Offline page of iSocket IoT PortalOffline page of iSocket World Catalog

“In fact, offline experiences and caching are the most common use cases for PWAs”

Your use case may be different. For example, you can allow your users to continue browsing your web page even when offline, as long as the information you provide on it is fairly static. In fact, offline experiences and caching are the most common use cases for PWAs. I point you to this MDN article again, it does a great job of covering the topic. But you should definitely learn caching strategies from The Offline Cookbook first.

Remember! Cache doesn't necessarily mean faster! The computer disk may be slower than the Internet connection. Use caching strategies wisely. Read The Offline Cookbook.

Best links that cover offline and cache experiences:


This is the file that tells the browser how your application should behave when you try to install it or when it is installed - read Google doc where you can see a link to the MDN's document on browser support for the manifest file, or read this spec.

 “If you only have a service worker file, but no manifest, then it is perfectly fine if your use case is only about caching.”

Here you must understand one simple thing, as I again have seen some kind of misunderstanding. This file is not directly related to the service worker file. There will be no links in your code that will link these two files, you will not have a link from either the manifest to the service worker, or from the service worker to the manifest. If the browser sees only the manifest, then we tell the browser that we have a PWA to install, but the browser does not allow it to be installed, since there is no service worker. And if you only have a service worker file, but no manifest, then it is perfectly fine if your use case is only about caching - you won't be a PWA in that case, but the service worker will be registered by the browser and the browser will follow your instructions from the service worker file.

What is the content of the manifest file?

I won't cover this topic in great detail - the links above explain everything. There really aren't many things you should put in the manifest file. Remember that we are converting a web page (or web portal) into a PWA. Let's just say the manifest file contains the name of your web page and links to the icons. Well, you can always check the manifest file directly from the blog you're reading and install my blog as an app and see what stuff from the manifest file goes where. I highly recommend checking out my full guide on app icons here too.

How does the browser know about our manifest file?

We tell the browser where our manifest is located like this:

<link rel="manifest" href="/assets/backend/pwa/manifest-iot.json">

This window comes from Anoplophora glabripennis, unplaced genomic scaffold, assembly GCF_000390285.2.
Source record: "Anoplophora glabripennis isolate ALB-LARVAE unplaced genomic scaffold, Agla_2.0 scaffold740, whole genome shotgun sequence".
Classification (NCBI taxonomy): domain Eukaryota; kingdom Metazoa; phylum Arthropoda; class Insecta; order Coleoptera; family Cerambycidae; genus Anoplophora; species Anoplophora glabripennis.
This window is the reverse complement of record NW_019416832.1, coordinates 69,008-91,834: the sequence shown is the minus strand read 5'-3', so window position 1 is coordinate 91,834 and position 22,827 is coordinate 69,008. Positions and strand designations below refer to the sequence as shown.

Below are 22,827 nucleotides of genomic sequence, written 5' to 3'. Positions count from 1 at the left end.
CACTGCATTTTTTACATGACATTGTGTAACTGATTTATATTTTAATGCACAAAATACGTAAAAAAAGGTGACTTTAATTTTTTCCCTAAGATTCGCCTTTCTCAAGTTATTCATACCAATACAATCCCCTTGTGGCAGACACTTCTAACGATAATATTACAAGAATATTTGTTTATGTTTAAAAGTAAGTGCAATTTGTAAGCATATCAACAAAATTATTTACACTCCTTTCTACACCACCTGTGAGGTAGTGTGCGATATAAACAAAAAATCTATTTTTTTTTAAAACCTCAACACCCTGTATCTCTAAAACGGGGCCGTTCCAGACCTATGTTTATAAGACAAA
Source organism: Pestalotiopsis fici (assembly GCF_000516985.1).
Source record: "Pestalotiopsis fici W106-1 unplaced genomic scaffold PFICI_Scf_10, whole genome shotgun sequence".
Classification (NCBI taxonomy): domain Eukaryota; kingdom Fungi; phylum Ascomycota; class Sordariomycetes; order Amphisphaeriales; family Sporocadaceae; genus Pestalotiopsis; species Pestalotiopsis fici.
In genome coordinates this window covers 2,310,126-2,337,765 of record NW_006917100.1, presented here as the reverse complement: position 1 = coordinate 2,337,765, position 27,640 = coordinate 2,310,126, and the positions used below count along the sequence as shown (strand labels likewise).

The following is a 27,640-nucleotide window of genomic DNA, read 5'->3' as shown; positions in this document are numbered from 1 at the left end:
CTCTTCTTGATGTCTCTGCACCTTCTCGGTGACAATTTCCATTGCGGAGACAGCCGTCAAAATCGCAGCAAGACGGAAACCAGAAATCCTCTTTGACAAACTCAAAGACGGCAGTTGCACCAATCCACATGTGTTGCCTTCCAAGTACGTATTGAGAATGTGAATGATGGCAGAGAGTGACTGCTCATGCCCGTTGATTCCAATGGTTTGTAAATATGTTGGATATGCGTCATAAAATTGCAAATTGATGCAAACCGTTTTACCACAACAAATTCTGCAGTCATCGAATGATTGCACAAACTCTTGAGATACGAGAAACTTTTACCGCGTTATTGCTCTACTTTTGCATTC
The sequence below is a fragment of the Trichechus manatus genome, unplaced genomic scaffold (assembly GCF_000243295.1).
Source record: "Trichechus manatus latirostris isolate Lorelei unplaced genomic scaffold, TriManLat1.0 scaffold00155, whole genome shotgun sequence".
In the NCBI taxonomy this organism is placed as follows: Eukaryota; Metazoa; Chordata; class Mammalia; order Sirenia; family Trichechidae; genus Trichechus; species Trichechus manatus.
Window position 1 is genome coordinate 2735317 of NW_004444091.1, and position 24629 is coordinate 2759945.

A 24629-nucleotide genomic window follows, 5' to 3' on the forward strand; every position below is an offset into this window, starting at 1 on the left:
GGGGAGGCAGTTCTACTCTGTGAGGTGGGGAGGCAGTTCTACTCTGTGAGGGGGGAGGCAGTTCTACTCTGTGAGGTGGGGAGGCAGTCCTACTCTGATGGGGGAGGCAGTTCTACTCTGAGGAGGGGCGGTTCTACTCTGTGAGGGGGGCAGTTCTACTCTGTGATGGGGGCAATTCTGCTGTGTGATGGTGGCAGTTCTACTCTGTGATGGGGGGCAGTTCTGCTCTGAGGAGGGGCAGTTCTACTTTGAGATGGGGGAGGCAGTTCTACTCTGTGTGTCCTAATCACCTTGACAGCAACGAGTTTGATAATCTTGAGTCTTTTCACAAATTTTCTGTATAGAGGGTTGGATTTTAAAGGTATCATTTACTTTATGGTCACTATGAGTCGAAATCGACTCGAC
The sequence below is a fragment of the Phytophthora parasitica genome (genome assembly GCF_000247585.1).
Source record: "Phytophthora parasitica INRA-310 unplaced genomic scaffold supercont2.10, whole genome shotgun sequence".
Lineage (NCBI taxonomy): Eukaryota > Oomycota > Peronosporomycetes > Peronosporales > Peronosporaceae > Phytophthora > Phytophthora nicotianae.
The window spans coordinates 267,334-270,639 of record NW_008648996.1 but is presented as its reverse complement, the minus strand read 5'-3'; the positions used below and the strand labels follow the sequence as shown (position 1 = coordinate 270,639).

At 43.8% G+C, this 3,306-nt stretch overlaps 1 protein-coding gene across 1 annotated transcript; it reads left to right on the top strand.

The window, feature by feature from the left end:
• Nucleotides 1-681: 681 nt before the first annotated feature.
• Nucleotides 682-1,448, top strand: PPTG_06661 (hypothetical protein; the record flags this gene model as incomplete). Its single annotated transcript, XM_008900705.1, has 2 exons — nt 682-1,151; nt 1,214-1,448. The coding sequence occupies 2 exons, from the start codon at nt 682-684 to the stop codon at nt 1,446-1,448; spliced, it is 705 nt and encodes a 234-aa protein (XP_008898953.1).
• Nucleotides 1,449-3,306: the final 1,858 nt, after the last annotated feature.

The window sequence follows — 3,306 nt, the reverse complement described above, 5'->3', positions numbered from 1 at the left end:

We include this tag on every page that is part of the app - most of the time in the header template. As already mentioned, there is no connection between the manifest and the service worker in the code. 

Prove it! Comment out the tag above and see what DevTools tells you. Given that your service worker file is written correctly, you will see that the service worker is registered and DevTools says "No manifest detected". And that's okay if your use case allows it - for example, you're only using it for caching strategies.

If you want the service worker to register on every page of your site and all pages are considered PWA, then you need to put "/" in the scope. In my article on PWA secrets, you will learn how to solve problems you may encounter in Lighthouse or DevTools reporting.

Install the App

I post useful information on my blog and share my experience for free. I don't post links to Amazon or anything like that. If my articles educated you, or maybe even helped you earn or save money or find a job, you can buy me a coffee.

Once you have the service worker and manifest correctly written, your application can be installed. A prompt to install your app will appear at the bottom of Chrome on Android, or in the address bar of Chrome or Edge on a Windows PC. Unfortunately, Safari on iPhone doesn't prompt to install your app. I covered the topic of installation in detail in my article on PWA behavior across platforms.

 Here is a screenshot of 7 websites that I converted to PWA:

Many websites turned into Progressive Web Apps


Example: my blog

The blog you are reading is a PWA - install it on your phone and it will remind you of new useful articles. For my blog, I wrote a service worker file that supports the offline page and almost every possible caching strategy that can improve the performance of your site. I named it "Website Booster & Offline Blog Service Worker". This file is well documented. You can read more about this in my article on PWA secrets and debugging.

Read more Progressive Web App articles: